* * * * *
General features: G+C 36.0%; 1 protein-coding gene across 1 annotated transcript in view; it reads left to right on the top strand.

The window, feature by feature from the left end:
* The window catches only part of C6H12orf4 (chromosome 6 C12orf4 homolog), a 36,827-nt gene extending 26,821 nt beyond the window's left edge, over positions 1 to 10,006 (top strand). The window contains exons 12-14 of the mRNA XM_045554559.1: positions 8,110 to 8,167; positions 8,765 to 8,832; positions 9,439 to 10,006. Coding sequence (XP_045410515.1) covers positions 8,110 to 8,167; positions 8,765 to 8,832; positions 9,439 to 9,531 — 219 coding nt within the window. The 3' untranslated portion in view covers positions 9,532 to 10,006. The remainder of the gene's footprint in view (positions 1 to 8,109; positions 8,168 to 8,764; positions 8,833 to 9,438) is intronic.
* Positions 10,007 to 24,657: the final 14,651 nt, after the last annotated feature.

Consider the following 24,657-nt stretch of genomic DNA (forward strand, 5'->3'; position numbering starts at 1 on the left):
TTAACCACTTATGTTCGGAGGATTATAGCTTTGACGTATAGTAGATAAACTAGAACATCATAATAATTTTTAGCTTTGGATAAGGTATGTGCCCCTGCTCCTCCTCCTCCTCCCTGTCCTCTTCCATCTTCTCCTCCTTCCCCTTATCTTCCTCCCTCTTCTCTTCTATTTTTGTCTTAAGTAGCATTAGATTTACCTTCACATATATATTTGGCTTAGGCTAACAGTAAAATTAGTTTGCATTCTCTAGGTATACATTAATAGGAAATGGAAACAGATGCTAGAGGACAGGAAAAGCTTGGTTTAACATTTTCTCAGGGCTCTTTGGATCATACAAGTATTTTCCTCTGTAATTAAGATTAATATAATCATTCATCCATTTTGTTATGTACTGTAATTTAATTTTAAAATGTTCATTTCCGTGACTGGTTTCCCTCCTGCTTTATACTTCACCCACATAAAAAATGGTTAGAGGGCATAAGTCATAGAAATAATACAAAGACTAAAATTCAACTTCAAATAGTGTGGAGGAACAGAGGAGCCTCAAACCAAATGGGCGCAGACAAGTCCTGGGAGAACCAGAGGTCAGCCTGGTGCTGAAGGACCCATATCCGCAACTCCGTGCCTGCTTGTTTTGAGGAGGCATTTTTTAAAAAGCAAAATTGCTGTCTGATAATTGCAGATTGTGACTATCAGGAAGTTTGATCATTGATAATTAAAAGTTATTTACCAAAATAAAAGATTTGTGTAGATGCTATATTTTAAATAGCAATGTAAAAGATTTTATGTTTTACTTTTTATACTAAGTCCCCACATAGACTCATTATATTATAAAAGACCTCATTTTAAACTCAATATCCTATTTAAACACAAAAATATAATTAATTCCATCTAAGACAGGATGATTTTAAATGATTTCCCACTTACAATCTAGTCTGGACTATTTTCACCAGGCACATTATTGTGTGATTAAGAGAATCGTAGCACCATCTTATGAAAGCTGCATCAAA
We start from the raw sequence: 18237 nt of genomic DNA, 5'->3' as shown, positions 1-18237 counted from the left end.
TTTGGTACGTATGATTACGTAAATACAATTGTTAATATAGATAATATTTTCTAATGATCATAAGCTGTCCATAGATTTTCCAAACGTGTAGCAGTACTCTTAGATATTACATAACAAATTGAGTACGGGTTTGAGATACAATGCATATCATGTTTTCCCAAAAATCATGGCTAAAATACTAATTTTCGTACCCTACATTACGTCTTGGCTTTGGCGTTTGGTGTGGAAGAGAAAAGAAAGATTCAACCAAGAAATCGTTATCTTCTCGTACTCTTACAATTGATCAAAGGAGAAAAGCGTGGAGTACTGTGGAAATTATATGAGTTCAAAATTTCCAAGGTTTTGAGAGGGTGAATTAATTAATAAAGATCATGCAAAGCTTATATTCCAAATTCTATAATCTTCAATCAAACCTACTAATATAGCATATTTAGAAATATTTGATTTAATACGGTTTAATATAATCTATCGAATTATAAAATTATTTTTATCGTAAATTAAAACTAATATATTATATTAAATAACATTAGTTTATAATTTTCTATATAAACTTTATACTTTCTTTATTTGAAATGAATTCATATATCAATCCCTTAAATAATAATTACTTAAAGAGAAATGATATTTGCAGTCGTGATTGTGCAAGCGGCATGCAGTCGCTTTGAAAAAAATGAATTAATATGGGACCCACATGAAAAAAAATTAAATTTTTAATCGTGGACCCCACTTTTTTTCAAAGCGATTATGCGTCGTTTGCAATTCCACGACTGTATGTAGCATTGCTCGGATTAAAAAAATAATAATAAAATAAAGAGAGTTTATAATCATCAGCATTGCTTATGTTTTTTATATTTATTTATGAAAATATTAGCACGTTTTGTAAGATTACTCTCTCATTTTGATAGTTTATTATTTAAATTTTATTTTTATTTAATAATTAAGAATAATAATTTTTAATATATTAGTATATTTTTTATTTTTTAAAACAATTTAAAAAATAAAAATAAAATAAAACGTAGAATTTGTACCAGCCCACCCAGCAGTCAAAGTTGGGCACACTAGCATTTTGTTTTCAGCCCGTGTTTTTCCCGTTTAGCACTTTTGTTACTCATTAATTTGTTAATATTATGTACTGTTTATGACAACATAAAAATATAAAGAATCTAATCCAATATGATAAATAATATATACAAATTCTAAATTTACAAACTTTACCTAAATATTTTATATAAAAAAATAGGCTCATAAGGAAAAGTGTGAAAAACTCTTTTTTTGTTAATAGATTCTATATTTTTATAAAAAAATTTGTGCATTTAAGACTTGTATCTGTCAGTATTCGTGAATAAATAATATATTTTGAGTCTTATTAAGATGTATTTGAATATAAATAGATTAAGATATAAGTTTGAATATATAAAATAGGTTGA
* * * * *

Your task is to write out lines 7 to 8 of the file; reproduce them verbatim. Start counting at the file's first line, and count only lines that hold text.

We start from the raw sequence: 18237 nt of genomic DNA, 5'->3' as shown, positions 1-18237 counted from the left end.
TTTGGTACGTATGATTACGTAAATACAATTGTTAATATAGATAATATTTTCTAATGATCATAAGCTGTCCATAGATTTTCCAAACGTGTAGCAGTACTCTTAGATATTACATAACAAATTGAGTACGGGTTTGAGATACAATGCATATCATGTTTTCCCAAAAATCATGGCTAAAATACTAATTTTCGTACCCTACATTACGTCTTGGCTTTGGCGTTTGGTGTGGAAGAGAAAAGAAAGATTCAACCAAGAAATCGTTATCTTCTCGTACTCTTACAATTGATCAAAGGAGAAAAGCGTGGAGTACTGTGGAAATTATATGAGTTCAAAATTTCCAAGGTTTTGAGAGGGTGAATTAATTAATAAAGATCATGCAAAGCTTATATTCCAAATTCTATAATCTTCAATCAAACCTACTAATATAGCATATTTAGAAATATTTGATTTAATACGGTTTAATATAATCTATCGAATTATAAAATTATTTTTATCGTAAATTAAAACTAATATATTATATTAAATAACATTAGTTTATAATTTTCTATATAAACTTTATACTTTCTTTATTTGAAATGAATTCATATATCAATCCCTTAAATAATAATTACTTAAAGAGAAATGATATTTGCAGTCGTGATTGTGCAAGCGGCATGCAGTCGCTTTGAAAAAAATGAATTAATATGGGACCCACATGAAAAAAAATTAAATTTTTAATCGTGGACCCCACTTTTTTTCAAAGCGATTATGCGTCGTTTGCAATTCCACGACTGTATGTAGCATTGCTCGGATTAAAAAAATAATAATAAAATAAAGAGAGTTTATAATCATCAGCATTGCTTATGTTTTTTATATTTATTTATGAAAATATTAGCACGTTTTGTAAGATTACTCTCTCATTTTGATAGTTTATTATTTAAATTTTATTTTTATTTAATAATTAAGAATAATAATTTTTAATATATTAGTATATTTTTTATTTTTTAAAACAATTTAAAAAATAAAAATAAAATAAAACGTAGAATTTGTACCAGCCCACCCAGCAGTCAAAGTTGGGCACACTAGCATTTTGTTTTCAGCCCGTGTTTTTCCCGTTTAGCACTTTTGTTACTCATTAATTTGTTAATATTATGTACTGTTTATGACAACATAAAAATATAAAGAATCTAATCCAATATGATAAATAATATATACAAATTCTAAATTTACAAACTTTACCTAAATATTTTATATAAAAAAATAGGCTCATAAGGAAAAGTGTGAAAAACTCTTTTTTTGTTAATAGATTCTATATTTTTATAAAAAAATTTGTGCATTTAAGACTTGTATCTGTCAGTATTCGTGAATAAATAATATATTTTGAGTCTTATTAAGATGTATTTGAATATAAATAGATTAAGATATAAGTTTGAATATATAAAATAGGTTGA